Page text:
Many people have drawn their own lines in the sand regarding firearms — and your right to keep them in order to keep evil, no matter its form, at bay.
So, where is that line in the sand now that El Presidente has made public his 23 points on gun control?
Below are his remarks, and mine. I’m going to make every attempt to comment on these articles absent the sarcasm I truly wish to convey.
1. Issue a Presidential Memorandum to require federal agencies to make relevant data available to the federal background check system.
Well, that’s a curious way to start. But this could easily render a substantial number of items “relevant data”. One would hope that it only applies specifically to those questions on the already intrusive 4473. How does one get around the HIPAA…
2. Address unnecessary legal barriers, particularly relating to the Health Insurance Portability and Accountability Act, that may prevent states from making information available to the background check system.
Oh, that’s how.
I would hope that this end run of HIPAA is intended to address specifically the 4473 question that asks, in part, “Have you ever been adjudicated mentally defective…OR have you ever been committed to a mental institution?”
3. Improve incentives for states to share information with the background check system.
Does this mean that states will receive financial incentives if they open up any of their existing databases and data stores for harvesting by Federal agencies? I would caution states to share, if necessary, only the absolute minimum of information.
However, I would caution them further to neither accept nor tolerate bribery.
4. Direct the Attorney General to review categories of individuals prohibited from having a gun to make sure dangerous people are not slipping through the cracks.
This is rather concerning: how does the AG get to decide who is or isn’t dangerous? Are whites dangerous? Jews? People who earn between $50,000 and $250,000 per year? People who wish to openly and honestly follow the patchwork of laws that may surround them?
5. Propose rule making to give law enforcement the ability to run a full background check on an individual before returning a seized gun.
From my observations, it’s rare that tyrannical law enforcement agencies return legally seized firearms to a citizen. I think the devil here is in what the definition of “seized” means.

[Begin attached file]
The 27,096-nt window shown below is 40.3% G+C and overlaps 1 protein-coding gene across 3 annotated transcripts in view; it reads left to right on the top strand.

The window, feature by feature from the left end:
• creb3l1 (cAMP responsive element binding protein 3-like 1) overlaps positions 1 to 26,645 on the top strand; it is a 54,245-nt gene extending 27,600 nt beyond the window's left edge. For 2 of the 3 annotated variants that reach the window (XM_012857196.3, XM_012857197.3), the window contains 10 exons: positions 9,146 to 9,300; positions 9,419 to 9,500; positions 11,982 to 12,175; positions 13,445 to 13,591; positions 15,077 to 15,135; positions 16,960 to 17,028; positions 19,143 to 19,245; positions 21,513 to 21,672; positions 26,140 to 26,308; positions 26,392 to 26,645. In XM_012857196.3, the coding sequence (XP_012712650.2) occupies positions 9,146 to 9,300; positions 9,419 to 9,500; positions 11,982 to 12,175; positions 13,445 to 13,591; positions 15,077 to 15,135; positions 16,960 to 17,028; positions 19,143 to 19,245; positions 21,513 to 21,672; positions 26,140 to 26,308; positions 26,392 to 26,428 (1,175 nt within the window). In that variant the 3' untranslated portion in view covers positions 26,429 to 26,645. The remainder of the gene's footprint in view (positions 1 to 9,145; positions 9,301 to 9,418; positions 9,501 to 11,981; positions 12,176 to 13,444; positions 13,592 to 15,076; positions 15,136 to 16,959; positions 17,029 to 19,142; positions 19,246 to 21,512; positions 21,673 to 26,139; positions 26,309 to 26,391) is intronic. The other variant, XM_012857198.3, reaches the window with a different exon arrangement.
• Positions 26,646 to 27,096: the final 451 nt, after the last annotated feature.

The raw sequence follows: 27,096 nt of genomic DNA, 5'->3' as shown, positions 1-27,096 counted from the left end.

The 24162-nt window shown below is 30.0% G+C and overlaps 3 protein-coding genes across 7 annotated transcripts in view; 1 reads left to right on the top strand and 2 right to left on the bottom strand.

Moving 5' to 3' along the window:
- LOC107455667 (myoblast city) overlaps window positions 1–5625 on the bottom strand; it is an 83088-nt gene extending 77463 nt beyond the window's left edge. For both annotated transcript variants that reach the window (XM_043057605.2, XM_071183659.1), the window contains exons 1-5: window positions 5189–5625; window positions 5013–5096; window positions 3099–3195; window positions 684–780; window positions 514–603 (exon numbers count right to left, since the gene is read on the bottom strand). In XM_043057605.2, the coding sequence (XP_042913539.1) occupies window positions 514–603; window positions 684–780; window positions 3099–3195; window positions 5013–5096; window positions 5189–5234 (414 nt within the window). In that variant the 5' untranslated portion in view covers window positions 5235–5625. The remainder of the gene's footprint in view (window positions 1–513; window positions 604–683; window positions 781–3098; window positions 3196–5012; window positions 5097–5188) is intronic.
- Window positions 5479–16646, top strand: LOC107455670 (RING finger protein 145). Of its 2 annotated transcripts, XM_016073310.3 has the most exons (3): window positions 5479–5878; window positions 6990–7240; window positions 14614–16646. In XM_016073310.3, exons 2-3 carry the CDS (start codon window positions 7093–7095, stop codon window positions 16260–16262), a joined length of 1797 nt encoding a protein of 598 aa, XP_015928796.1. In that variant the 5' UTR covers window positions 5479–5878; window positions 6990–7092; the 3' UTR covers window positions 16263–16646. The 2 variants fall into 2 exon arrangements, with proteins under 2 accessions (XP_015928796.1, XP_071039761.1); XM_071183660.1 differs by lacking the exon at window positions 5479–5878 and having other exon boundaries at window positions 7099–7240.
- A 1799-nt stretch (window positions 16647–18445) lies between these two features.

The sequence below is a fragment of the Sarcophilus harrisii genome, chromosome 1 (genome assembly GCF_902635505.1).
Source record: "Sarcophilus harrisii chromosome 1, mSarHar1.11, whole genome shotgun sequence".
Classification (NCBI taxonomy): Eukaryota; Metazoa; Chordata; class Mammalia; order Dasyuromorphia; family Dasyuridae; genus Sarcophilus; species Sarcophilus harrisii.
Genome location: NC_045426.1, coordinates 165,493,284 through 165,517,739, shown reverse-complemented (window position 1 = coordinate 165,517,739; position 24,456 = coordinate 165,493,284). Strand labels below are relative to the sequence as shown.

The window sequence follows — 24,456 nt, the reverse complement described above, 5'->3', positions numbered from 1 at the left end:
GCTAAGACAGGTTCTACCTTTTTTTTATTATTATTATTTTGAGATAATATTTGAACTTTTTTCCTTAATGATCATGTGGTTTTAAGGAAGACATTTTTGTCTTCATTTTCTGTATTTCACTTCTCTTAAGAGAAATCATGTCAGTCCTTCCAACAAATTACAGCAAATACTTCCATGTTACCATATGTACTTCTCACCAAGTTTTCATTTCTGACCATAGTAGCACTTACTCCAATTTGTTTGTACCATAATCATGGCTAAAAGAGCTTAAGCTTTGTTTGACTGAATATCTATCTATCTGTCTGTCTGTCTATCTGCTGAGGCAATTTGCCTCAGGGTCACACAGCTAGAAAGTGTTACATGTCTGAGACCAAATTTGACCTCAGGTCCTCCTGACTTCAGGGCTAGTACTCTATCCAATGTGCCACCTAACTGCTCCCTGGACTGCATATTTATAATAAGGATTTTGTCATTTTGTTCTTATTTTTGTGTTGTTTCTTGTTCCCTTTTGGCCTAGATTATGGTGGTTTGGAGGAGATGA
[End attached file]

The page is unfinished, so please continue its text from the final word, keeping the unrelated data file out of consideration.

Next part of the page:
6. Publish a letter from ATF to federally licensed gun dealers providing guidance on how to run background checks for private sellers.
Fortunately, where I live, there’s no law that prohibits private transfers. However, every FFL has a procedure to facilitate private transfers. Yes, they charge a fee. If it’s too much, find another FFL in your state that charges less.
7. Launch a national safe and responsible gun ownership campaign.
There already is one, and the Liberal/Democrat/Socialist/Communist types have been opposed to it for years: Eddie Eagle. Though, if history is any indicator, I’d wager that this administration would put their own spin on it with a “Guns are Evil” overtone throughout the campaign.
8. Review safety standards for gun locks and gun safes (Consumer Product Safety Commission).
You know as well as the rest of us that locks only deter the borderline thief. However, distrusting politicians as I do, I can envision this being used to render any number of existing, functional gun locks, lockers, and safes “illegal” because they’re inadequate based on some arbitrary definition of the term.
9. Issue a Presidential Memorandum to require federal law enforcement to trace guns recovered in criminal investigations.
There’s that “memorandum” word again. I’m not sure exactly what that means, but I do know that in legal terms, it’s not an “executive order”. Though it may mistakenly be inferred as such “under the radar”. To the topic of firearms tracing in criminal investigations, law enforcement does this, but it’s a manual process. Perhaps he’s saying that he wants an instant-check firearms serial number database. In any case, that sounds to me like “registration”.
10. Release a DOJ report analyzing information on lost and stolen guns and make it widely available to law enforcement.